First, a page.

Mitsuhiro Kaneda's nine tracks provide the creative core of the soundtrack. "Bar" is a laidback flamenco track led by the crisp catchy phrases from a Spanish guitar; it develops to incorporate violin and woodwinds in an unusual way, creating a fusion a little reminiscent of Hyper Street Fighter II's "Cammy Stage" remix. "Temple" is a Messiaen-inspired organ-led track in which a celestial chorale is twisted by lots of dissonant chords, jagged phrasing, and some intricate but largely monophonic passagework. "Museum" flaunts the composer's acoustic sound with its calming acoustic guitar arpeggios and some and a mixture of elegant and whimsical woodwind work. What else? "Training Place" is a gorgeous two-tiered oriental piece that interchanges between light and dark sections, "Chest from After the Battle" is a charming minimalistic ditty, while "Event" is gorgeously layered to create a lot of mood. Kaneda's normal and final boss battle themes are complex modernist works that soar with jagged wind melodies, drive with percussion polyrhythms, and boom with a barrage of dissonant chords. Though "Battle 1" is a little more fun, they're both coherent, accessible, and inspired efforts. If all that weren't enough, Kaneda's "Labyrinth 3" trumps Iwata's dungeon themes, mostly thanks to the emergence of the impressionistic wails of a saxophone from a dark ambient background.

Sakimoto produces two contributions to the soundtrack. He concludes the Prisoners of the Battles score by providing a symphonic ending theme. While attempts are made to make it comparable to his excellent ending themes for his Square Enix works, this theme emulates them too much while having little melodic substance of its own. Aside the brief and unconvincing introductory reference to Iwata's main theme, it focuses on a lulling string melody reminiscent of Final Fantasy XII's "White Room" but without the development or many quirks in the orchestration. More interesting is Sakimoto's "Town" contribution for Five Ordeals. He composed it in an industrial rock style like he did for Hyper Street Fighter II's "Vega Stage" remix. He focuses on a grungy bass guitar figures but supports them with exotic percussion and a degree of orchestration. I can't imagine how it could fit in a town, but it's still a rhythmically enticing and atmospheric piece that will be enjoyed by those with experimental leanings. Overall the soundtrack certainly isn't a must-have for a Sakimoto fan, though his contributions are something of a bonus here, as intended.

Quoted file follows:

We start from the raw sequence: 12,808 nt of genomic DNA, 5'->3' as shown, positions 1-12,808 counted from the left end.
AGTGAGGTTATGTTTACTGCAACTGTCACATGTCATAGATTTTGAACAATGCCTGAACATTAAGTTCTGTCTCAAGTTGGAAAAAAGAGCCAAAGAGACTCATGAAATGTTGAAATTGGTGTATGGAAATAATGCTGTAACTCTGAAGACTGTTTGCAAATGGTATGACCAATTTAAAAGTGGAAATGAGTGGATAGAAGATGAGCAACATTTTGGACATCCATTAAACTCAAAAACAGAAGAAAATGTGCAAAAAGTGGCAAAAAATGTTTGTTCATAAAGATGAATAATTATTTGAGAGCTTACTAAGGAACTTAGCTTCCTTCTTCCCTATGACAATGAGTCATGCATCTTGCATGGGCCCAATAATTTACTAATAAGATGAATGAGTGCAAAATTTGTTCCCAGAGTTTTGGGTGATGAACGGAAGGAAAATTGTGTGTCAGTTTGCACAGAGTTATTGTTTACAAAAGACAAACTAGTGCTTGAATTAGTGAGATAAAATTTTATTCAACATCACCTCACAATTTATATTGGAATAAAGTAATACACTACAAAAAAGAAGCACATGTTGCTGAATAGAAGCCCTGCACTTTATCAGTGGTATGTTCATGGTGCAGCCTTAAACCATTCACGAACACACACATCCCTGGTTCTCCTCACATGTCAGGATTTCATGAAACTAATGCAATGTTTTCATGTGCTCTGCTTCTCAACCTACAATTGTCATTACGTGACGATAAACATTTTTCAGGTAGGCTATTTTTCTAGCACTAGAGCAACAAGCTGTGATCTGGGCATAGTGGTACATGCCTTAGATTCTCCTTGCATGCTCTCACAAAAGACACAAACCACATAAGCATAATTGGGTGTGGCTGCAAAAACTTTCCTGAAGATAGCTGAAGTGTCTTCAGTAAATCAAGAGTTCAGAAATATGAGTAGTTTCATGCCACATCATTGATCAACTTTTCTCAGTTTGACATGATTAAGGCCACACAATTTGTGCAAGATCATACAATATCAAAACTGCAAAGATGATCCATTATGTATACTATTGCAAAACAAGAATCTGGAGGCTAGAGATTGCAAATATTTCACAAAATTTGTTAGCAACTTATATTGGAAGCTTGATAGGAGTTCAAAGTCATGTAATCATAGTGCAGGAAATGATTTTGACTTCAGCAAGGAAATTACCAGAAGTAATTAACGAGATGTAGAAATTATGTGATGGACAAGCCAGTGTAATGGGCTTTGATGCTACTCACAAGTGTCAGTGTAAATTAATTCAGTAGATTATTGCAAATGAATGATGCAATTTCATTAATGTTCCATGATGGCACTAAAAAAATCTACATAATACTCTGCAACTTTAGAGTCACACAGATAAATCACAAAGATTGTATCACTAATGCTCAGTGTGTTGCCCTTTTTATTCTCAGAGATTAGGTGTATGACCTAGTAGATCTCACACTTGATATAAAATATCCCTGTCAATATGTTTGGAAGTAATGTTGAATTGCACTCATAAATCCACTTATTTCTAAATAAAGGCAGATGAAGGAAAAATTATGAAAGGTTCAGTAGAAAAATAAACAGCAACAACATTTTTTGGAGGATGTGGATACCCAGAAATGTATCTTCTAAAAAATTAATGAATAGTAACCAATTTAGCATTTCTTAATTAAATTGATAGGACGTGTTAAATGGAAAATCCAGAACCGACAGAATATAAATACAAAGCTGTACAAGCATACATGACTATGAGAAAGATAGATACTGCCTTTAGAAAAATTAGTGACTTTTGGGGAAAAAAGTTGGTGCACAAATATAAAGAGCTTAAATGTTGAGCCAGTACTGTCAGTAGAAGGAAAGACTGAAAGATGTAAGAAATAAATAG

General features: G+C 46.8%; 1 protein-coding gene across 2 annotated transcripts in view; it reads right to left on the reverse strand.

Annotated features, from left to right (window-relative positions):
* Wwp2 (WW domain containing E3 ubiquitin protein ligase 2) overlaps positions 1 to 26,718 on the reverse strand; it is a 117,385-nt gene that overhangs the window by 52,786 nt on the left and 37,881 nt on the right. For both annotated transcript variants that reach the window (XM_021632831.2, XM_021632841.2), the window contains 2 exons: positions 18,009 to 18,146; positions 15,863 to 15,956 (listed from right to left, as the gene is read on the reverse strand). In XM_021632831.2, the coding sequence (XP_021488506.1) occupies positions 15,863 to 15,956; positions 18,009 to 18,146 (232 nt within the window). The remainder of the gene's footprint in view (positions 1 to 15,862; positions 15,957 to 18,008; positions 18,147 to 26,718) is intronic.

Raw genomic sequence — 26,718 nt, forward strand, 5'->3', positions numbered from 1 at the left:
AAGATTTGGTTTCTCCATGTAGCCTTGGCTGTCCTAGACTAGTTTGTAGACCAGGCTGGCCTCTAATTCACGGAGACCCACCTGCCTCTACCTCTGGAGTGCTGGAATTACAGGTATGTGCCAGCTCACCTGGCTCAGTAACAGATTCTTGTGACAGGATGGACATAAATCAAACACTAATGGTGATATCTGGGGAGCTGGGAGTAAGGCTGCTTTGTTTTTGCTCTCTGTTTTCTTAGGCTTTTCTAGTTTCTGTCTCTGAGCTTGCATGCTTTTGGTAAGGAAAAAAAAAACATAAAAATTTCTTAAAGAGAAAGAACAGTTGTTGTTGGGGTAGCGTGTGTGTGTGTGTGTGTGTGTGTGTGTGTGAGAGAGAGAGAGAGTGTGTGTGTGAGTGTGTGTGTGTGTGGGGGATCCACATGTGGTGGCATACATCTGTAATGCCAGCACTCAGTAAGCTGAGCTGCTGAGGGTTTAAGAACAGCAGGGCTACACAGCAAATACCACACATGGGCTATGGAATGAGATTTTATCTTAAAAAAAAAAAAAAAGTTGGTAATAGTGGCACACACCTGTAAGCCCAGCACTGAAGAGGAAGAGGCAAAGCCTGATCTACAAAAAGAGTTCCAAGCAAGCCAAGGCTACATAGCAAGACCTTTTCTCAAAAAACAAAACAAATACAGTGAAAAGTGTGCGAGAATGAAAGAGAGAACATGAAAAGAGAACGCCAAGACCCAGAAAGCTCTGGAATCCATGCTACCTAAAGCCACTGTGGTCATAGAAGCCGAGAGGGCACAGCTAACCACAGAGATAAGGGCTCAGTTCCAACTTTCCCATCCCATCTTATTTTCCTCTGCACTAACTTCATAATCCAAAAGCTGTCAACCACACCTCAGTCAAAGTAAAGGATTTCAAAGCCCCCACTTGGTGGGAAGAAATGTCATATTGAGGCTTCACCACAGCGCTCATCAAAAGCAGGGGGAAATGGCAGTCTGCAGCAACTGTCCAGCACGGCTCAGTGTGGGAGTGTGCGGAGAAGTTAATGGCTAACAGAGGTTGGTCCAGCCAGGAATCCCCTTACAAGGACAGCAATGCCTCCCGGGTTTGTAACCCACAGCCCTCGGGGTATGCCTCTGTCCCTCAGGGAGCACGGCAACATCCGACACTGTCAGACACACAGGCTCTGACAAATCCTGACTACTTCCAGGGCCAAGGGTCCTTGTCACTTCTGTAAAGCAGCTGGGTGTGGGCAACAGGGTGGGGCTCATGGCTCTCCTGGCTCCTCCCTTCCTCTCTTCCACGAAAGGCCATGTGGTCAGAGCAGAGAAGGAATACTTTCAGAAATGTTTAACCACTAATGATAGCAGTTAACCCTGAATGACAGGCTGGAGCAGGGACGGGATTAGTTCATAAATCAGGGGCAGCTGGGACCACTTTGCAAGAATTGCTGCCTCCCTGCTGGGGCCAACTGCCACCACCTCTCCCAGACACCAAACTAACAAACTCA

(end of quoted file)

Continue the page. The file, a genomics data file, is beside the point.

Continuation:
Iwata's friend and mentor Kenichi Koyano concludes the soundtrack with four tracks featured in Five Ordeals. They're all led by the electric guitar and hard rock in nature. His arrangement of Iwata's "Prisoners of the Battles" in "Scorching Wheel" sounds like a new track altogether given the complete shift of style from its orchestral roots; it's a well done little addition, though two guitars playing the melody does sound strange making me wonder why such an arrangement was inspired in the first place. "Labyrinth" uses just a rhythm guitar and lead guitar for much of the piece, but is just as atmospheric as Iwata and Kaneda's dungeon themes, grungy yet ethereal; as well as its rhythmical impetus, it stands out for its improvised sections that are synonymous with aspects of Sakimoto's "Town". And finally there's the two battle themes, which both get the rhythm going before moving into some great electric guitar solos. These are among the best video game rock tracks I've heard in recent years.


This soundtrack is recommended for a significant few. It's probably unworthy of a purchase for most people as it is rather short and doesn't really have any sort of dramatic arch to make it an entirely satisfying listen start to finish. Also, the target audience certainly isn't fans of Basiscape's orchestral works or those expecting a Haneda-style Wizardry soundtrack; the few orchestral tracks on here disappoint. The highlights are the many experiments from the eclectic Kaneda and, to a lesser extent, Iwata that make the soundtrack diverse and worthwhile. Koyano's rock tracks are a wonderful bonus.

Overall Score: 7/10